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Magnesium is one of those nutrients you just can’t get enough of, literally. It’s the fourth most abundant mineral in the body, the ninth most abundant in the entire universe, and we need it for over 300 biological processes. And many are a matter of life or death.
Magnesium is required by all the body’s major organs in order for them to function properly. It’s responsible for energy production, DNA synthesis, insulin action, glucose regulation, lipid metabolism, blood pressure control, muscle contraction, nerve innervations, bone strength and much more.
And without it—the flood gates for illness open wide. Magnesium deficiency is one of the major contributors to cardiac arrhythmia, angina, high cholesterol, high blood pressure, and sudden death from heart attack. A deficiency also spells danger for your kidneys and is linked to diabetes.
And now researchers believe it may prevent one of the deadliest forms of cancer — pancreatic cancer.
Pancreatic cancer is the fourth leading cause of cancer-related deaths in both men and women in the United States.
“Pancreatic cancer is really unique and different from other cancers,” said study co-author Ka He, chair of the Department of Epidemiology and Biostatistics at the IU School of Public Health-Bloomington. “The five-year survival rate is really low, so that makes prevention and identifying risk factors or predictors associated with pancreatic cancer very important.”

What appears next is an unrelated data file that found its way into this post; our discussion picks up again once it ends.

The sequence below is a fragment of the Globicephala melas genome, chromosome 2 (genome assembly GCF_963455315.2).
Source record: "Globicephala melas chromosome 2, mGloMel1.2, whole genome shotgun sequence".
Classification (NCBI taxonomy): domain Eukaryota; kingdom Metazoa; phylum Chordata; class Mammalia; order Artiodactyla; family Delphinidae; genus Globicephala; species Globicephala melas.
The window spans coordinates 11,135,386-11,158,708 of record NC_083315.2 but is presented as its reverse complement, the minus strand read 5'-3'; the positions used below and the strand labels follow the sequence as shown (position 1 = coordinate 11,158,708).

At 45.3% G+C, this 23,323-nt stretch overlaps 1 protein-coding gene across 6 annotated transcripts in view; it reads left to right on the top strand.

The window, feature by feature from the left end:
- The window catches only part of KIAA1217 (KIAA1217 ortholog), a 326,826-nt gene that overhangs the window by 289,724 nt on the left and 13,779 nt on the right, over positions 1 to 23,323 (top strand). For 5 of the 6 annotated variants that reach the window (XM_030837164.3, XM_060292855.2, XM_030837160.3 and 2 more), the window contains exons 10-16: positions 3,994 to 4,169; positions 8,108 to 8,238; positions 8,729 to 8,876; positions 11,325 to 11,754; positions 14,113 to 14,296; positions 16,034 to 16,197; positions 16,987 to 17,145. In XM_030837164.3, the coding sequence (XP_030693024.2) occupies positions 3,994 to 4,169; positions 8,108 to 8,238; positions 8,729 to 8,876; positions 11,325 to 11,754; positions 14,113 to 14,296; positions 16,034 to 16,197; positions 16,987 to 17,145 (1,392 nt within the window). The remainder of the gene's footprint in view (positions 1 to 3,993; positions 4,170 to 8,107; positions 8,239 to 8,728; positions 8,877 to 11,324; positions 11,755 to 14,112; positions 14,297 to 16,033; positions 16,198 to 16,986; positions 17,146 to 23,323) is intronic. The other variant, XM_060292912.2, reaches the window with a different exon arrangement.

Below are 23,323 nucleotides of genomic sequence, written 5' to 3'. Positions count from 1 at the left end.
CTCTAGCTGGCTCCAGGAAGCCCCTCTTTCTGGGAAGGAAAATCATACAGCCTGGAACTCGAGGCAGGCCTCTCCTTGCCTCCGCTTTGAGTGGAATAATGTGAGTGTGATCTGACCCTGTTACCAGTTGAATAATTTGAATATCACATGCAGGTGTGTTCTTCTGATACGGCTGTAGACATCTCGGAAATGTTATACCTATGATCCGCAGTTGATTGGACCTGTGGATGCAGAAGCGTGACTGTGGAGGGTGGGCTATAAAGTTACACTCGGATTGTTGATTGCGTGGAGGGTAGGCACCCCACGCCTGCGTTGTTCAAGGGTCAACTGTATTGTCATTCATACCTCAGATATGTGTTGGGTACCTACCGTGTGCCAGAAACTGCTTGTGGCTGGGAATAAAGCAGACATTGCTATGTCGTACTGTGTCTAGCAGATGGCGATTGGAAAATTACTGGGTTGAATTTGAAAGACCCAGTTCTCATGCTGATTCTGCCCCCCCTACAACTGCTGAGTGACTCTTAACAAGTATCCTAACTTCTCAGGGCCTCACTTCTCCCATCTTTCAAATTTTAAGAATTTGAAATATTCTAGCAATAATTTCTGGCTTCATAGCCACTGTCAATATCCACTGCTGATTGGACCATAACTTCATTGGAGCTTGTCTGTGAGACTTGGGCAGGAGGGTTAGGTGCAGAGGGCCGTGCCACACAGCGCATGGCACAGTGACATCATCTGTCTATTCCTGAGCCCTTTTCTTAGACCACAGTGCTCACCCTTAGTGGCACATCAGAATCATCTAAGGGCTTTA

Using information from the VITamins and Lifestyle study, researchers analyzed an enormous trove of data on over 66,000 men and women, ages 50 to 76, looking at the direct association between magnesium and pancreatic cancer — and whether any other factors, such as age, gender, body mass index (BMI), non-steroidal anti-inflammatory drugs use and magnesium supplementation played a role in development of the disease.
Of those followed, 151 participants developed pancreatic cancer. And even though the researchers looked at a number of variables to see if those other factors weighed in on the development of their cancer, it came down to one thing: magnesium supplementation with either a multivitamin or individual supplement.
The study found that every 100-milligrams-per-day decrease in magnesium intake was associated with a 24 percent increase in the occurrence of pancreatic cancer.
“For those at a higher risk of pancreatic cancer, adding a magnesium supplement to their diet may prove beneficial in preventing this disease,” Daniel Dibaba, study leader, said. “While more study is needed, the general population should strive to get the daily recommendations of magnesium through diet, such as dark, leafy greens or nuts, to prevent any risk of pancreatic cancer.”
Since magnesium if the second most abundant compound in the earth’s crust, food sources are plentiful. You can get magnesium from nuts, fish, meat, dark green vegetables, legumes, whole grains and fruits.
Magnesium is also absorbed easily through your skin so can supplement by rubbing magnesium oil directly on your body or soaking in Epsom salt baths.
Of course one of the easiest routes to ensure you’re getting at least the 400 mg recommended daily is to take an inexpensive multivitamin or magnesium supplement.
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